The fast-moving brush fire ignited early in the morning on Monday near the Getty Center museum, an area in the hills east of Los Angeles. The blaze, which broke out around 1:30am (8:30GMT), has since grown to consume more than 202 hectares (500 acres) of the hills surrounding a major highway, Interstate 405.
A Woodbridge firefighter passes a burning home as the Kincade Fire rages in Healdsburg, California Noah Berger/AP Photo
A fire in Los Angeles has forced thousands to flee their home, the most recent blaze to spark in the US state of California, where firefighters are battling over a dozen wildfires, including a mass inferno in a region known for its wine.
Commuters posted videos of slopes aglow with orange flames close to the road’s edge on Monday.
At least five homes had burned down but there were no reported injuries, Mayor Eric Garcetti told reporters at a news conference, warning that he expected the number to rise.
“This is a fire that quickly spread,” he said while urging residents in the evacuation zone, which encompasses more than 3,300 homes, to get out quickly.
#GettyFire leaving campus pic.twitter.com/X3aVKBZcTK
– marie (@grahalover) October 28, 2019
Mount St Mary’s University said it evacuated 450 students from its Chalon campus near the Getty Center arts and cultural complex. The Getty was built with special fire protection features, and Los Angeles fire Captain Erik Scott said it was not threatened.
Overnight, helicopters made water drops on the burning hills. They were replaced with so-called “Super Scooper” turboprop aeroplanes that scoop up water from lakes and reservoirs and drop them on the wildfires. Converted jets also unleashed loads of bright pink retardant on the flames.
Dry conditions with high winds across the state have made California a “tinderbox”, said Jonathan Cox, a spokesman for the California Department of Forestry and Fire Protection.
Of the state’s 58 counties, 43 were under warnings for high fire danger on Sunday, with flames driven by gusts that reached more than 164kph (102mph). The winds were expected to abate Monday, but were projected to pick up again later in the week.
The conditions lead Governor Gavin Newsom to declare a state of emergency over the weekend, while California’s biggest utility, Pacific Gas & Electric (PG&E), cut off power to an estimated 2.5 million people in the northern part of the state in yet another round of blackouts aimed at preventing windblown electrical equipment from sparking more fires.
The company expects to issue a “weather all clear” for safety inspections and restoration work to begin early Monday morning for the northern Sierras and North Coast regions, the company said.
The governor has been sharply critical of PG&E, saying corporate greed and mismanagement kept it from upgrading its infrastructure while wildfire hazards have steadily worsened over the past decade.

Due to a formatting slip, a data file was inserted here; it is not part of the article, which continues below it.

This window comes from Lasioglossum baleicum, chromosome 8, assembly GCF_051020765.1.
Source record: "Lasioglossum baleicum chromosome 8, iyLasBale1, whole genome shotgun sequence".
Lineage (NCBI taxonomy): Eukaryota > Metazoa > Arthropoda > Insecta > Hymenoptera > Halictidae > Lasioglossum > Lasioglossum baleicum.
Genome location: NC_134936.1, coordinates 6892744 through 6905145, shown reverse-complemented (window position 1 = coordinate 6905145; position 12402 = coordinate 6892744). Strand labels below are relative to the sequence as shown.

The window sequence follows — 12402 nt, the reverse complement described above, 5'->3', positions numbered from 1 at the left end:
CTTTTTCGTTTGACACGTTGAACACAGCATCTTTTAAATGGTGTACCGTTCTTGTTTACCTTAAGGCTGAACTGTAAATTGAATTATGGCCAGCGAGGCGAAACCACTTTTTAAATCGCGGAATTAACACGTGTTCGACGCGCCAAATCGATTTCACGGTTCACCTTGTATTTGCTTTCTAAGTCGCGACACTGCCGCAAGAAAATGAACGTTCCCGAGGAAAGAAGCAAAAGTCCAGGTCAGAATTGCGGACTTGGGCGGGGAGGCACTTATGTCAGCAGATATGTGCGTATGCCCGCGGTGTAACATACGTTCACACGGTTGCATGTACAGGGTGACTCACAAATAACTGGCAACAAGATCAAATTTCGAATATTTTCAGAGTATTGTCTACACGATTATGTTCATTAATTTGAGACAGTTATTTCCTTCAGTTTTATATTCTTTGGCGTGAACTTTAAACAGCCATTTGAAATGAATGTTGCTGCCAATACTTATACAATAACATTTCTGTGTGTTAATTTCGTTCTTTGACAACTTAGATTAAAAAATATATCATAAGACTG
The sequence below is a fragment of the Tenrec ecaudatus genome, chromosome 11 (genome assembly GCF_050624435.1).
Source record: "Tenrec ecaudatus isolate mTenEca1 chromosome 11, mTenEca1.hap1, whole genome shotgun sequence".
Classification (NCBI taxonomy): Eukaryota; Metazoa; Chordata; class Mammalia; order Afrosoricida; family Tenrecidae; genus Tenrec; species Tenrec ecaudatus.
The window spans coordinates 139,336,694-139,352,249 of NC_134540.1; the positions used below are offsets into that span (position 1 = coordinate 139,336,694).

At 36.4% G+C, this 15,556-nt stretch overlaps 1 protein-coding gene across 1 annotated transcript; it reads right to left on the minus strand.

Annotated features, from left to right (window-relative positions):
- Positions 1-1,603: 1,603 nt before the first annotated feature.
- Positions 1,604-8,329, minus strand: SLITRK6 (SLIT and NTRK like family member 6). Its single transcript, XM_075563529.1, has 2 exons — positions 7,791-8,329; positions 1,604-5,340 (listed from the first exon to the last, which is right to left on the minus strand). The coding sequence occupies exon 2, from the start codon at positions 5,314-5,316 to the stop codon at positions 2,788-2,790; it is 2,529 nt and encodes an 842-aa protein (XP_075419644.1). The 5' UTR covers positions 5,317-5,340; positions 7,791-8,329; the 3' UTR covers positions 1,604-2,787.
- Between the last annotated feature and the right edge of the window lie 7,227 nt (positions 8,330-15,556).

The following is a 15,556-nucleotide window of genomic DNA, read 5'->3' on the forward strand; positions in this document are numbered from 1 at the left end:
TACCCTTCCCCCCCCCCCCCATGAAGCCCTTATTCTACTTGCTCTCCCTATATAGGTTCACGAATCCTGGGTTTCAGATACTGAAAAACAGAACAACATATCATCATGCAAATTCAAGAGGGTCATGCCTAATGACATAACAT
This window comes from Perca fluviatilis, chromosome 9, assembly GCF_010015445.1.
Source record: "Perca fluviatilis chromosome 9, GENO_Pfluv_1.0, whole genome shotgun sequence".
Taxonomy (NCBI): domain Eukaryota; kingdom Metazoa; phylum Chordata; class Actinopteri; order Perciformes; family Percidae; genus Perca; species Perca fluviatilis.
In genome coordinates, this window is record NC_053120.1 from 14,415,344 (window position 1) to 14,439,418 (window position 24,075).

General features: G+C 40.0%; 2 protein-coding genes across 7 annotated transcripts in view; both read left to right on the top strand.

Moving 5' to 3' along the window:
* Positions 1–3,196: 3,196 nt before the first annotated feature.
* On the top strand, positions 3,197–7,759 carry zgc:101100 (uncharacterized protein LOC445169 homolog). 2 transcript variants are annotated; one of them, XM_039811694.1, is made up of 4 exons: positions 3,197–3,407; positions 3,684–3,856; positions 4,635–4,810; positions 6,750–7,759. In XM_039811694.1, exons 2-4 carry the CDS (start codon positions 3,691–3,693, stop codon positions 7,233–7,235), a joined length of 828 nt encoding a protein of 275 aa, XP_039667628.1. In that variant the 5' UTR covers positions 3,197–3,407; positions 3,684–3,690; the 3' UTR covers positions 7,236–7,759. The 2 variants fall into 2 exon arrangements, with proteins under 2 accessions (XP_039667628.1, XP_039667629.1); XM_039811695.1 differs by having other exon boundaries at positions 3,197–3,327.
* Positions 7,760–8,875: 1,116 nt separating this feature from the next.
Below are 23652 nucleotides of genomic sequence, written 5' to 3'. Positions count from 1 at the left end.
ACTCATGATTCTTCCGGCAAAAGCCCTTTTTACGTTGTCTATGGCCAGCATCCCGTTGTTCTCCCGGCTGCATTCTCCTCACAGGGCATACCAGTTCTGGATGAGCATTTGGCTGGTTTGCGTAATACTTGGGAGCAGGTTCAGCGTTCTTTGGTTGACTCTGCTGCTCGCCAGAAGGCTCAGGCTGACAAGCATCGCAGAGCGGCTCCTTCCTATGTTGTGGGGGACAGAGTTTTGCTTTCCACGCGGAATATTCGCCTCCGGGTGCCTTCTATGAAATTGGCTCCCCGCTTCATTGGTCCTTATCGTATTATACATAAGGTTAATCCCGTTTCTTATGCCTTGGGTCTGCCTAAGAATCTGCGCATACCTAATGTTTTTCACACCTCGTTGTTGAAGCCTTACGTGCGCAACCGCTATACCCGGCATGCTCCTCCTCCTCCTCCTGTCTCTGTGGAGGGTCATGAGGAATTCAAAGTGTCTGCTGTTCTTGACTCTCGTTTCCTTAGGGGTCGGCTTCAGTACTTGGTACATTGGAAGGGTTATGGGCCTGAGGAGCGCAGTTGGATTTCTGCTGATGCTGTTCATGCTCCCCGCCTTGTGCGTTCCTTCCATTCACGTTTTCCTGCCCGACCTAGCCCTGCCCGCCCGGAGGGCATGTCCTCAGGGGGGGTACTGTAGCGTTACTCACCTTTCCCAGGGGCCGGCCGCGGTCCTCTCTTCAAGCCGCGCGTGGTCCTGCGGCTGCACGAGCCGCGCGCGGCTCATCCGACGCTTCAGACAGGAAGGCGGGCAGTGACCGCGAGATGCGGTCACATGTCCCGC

The largest evacuations in the state were in Sonoma County, an area north of San Francisco known for its vineyards, where the Kincaid Fire, which sparked last week, has charred more than 267sq kilometres (104sq miles), destroyed 94 buildings, including 40 homes, and forced 190,000 people to evacuate. About 80,000 more structures are at risk of burning, according to authorities.
While about 3,000 people were battling the Kincade Fire, only about five percent of the blaze was contained early on Monday after crews lost ground the day before.
Two years earlier, a fire that swept through the area killed 44 people.
‘I just want to be home’
At an evacuation centre at Napa Valley College, Francisco Alvarado, 15, said he, his two younger brothers and parents decided to leave their Calistoga home in advance of evacuation orders. The family fled during the fires two years ago, as well.
“I’m pretty mad that we have to keep evacuating,” Alvardo told the Associated Press news agency. “I just want to be home. I’m trying to leave here tomorrow. I want to sleep in my bed.”
Hundreds of people had also arrived at the Sonoma County Fairgrounds in Santa Rosa, where more than 300 people slept in an auditorium filled with cots and wheeled beds. Scores of others stayed in separate buildings with their pets.
Among them was Maribel Cruz, 19, who packed up her dog, four cats and fish as soon as she was told to flee her trailer in the town of Windsor, about 100km (60 miles) north of San Francisco. She also grabbed a neighbour’s cat.
“I’m just nervous since I grew up in Windsor,” she told the Associated Press. “I’m hoping the wind cooperates.”
Investigators have not yet said what they believe caused the blaze, although it ignited near a broken wire on a PG&E transmission tower.